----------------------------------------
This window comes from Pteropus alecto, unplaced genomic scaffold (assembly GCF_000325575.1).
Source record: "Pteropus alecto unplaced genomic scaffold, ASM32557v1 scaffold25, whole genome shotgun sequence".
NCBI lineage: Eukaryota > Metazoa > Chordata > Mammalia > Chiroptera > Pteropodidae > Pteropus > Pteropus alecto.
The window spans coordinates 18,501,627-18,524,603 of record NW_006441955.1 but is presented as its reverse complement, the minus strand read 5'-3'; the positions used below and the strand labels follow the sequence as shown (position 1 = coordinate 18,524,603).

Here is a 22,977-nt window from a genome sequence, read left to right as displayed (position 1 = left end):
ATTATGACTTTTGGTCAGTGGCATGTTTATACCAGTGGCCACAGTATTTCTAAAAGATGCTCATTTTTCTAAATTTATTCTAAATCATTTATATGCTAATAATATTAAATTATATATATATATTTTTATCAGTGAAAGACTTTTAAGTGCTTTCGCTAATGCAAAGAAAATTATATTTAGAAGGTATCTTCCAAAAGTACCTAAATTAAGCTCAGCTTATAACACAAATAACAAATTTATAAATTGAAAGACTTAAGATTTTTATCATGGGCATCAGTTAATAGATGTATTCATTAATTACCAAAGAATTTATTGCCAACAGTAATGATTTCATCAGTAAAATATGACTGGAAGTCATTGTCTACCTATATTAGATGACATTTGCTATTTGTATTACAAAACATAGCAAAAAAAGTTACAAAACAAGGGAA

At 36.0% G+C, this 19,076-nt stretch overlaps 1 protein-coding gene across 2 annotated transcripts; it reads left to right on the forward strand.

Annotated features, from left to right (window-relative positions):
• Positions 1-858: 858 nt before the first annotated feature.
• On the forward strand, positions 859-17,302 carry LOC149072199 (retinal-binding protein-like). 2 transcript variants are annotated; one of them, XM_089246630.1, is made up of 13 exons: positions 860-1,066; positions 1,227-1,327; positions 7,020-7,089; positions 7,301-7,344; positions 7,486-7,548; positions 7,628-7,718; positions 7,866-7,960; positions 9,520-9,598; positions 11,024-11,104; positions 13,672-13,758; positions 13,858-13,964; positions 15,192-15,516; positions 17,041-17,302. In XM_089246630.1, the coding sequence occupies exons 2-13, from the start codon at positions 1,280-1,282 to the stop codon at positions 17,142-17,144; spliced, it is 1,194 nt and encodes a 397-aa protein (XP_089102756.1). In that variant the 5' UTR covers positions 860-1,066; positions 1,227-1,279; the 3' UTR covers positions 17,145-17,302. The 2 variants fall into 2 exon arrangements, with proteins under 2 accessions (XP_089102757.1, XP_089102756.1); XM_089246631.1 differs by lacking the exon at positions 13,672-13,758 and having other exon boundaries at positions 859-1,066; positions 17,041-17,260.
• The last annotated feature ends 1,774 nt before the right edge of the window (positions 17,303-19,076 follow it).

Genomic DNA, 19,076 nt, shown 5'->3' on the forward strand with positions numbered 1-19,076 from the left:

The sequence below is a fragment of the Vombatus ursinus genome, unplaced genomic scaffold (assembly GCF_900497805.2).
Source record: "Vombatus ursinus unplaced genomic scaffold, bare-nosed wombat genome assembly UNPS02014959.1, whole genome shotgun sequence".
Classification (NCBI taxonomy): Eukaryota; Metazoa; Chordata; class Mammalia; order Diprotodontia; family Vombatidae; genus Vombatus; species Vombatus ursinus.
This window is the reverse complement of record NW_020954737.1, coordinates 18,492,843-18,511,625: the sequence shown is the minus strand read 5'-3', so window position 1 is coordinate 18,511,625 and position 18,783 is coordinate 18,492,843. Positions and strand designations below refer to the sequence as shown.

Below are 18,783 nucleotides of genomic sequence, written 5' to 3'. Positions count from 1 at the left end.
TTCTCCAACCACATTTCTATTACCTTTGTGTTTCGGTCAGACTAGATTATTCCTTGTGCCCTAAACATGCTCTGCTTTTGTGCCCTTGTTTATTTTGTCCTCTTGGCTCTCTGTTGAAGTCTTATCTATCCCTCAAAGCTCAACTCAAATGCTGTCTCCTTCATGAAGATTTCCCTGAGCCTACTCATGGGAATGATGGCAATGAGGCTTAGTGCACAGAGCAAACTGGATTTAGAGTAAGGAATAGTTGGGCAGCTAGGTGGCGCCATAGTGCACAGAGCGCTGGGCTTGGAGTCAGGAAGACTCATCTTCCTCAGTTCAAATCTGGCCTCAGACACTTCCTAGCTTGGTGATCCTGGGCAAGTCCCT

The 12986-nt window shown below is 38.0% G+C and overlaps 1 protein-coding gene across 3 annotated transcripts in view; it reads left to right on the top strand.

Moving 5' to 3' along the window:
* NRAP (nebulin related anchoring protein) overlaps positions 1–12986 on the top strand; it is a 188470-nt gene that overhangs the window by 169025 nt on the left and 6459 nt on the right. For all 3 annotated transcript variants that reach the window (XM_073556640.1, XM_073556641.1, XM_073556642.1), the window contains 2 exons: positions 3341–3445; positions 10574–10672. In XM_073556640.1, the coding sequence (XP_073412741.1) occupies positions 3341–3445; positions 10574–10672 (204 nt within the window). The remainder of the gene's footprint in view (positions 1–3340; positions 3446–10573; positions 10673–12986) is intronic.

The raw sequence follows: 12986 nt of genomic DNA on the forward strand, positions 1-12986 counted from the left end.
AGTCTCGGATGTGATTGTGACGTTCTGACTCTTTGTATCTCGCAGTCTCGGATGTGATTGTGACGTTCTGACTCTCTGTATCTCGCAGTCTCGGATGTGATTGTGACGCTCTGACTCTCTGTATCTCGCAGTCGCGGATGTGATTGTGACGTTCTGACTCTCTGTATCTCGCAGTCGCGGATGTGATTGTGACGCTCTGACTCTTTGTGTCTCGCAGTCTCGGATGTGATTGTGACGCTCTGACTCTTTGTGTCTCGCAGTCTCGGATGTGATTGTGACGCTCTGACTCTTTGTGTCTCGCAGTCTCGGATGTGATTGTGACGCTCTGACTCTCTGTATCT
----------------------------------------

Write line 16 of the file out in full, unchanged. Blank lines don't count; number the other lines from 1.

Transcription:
This window is the reverse complement of record NW_020954737.1, coordinates 18,492,843-18,511,625: the sequence shown is the minus strand read 5'-3', so window position 1 is coordinate 18,511,625 and position 18,783 is coordinate 18,492,843. Positions and strand designations below refer to the sequence as shown.